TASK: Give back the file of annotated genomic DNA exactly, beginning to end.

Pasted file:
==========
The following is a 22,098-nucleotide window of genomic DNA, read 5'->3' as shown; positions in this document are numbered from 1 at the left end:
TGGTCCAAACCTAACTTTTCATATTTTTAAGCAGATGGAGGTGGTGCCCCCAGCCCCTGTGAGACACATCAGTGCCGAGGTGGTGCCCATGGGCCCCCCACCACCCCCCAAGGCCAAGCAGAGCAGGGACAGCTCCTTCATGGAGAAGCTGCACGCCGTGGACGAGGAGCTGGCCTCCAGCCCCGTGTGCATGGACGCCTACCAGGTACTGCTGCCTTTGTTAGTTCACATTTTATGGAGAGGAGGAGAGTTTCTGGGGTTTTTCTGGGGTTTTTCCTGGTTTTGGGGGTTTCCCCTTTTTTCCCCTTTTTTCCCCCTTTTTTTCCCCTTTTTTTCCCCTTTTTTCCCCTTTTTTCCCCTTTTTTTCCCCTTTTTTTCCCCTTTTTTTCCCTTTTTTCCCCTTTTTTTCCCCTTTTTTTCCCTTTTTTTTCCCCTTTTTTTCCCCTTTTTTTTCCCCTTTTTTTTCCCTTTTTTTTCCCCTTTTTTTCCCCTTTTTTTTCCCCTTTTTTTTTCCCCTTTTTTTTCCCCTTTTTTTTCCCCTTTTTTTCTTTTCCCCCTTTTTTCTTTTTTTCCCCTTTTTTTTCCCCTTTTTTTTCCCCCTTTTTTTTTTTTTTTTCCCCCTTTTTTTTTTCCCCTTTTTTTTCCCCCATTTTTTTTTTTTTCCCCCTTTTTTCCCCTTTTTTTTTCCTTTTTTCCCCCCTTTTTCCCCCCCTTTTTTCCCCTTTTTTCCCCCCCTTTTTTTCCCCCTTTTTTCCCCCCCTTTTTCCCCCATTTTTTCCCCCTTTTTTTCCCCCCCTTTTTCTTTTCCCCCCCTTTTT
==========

The following is a 22,098-nucleotide window of genomic DNA, read 5'->3' as shown; positions in this document are numbered from 1 at the left end:
TGGTCCAAACCTAACTTTTCATATTTTTAAGCAGATGGAGGTGGTGCCCCCAGCCCCTGTGAGACACATCAGTGCCGAGGTGGTGCCCATGGGCCCCCCACCACCCCCCAAGGCCAAGCAGAGCAGGGACAGCTCCTTCATGGAGAAGCTGCACGCCGTGGACGAGGAGCTGGCCTCCAGCCCCGTGTGCATGGACGCCTACCAGGTACTGCTGCCTTTGTTAGTTCACATTTTATGGAGAGGAGGAGAGTTTCTGGGGTTTTTCTGGGGTTTTTCCTGGTTTTGGGGGTTTCCCCTTTTTTCCCCTTTTTTCCCCCTTTTTTTCCCCTTTTTTTCCCCTTTTTTCCCCTTTTTTCCCCTTTTTTTCCCCTTTTTTTCCCCTTTTTTTCCCTTTTTTCCCCTTTTTTTCCCCTTTTTTTCCCTTTTTTTTCCCCTTTTTTTCCCCTTTTTTTTCCCCTTTTTTTTCCCTTTTTTTTCCCCTTTTTTTCCCCTTTTTTTTCCCCTTTTTTTTTCCCCTTTTTTTTCCCCTTTTTTTTCCCCTTTTTTTCTTTTCCCCCTTTTTTCTTTTTTTCCCCTTTTTTTTCCCCTTTTTTTTCCCCCTTTTTTTTTTTTTTTTCCCCCTTTTTTTTTTCCCCTTTTTTTTCCCCCATTTTTTTTTTTTTCCCCCTTTTTTCCCCTTTTTTTTTCCTTTTTTCCCCCCTTTTTCCCCCCCTTTTTTCCCCTTTTTTCCCCCCCTTTTTTTCCCCCTTTTTTCCCCCCCTTTTTCCCCCATTTTTTCCCCCTTTTTTTCCCCCCCTTTTTCTTTTCCCCCCCTTTTT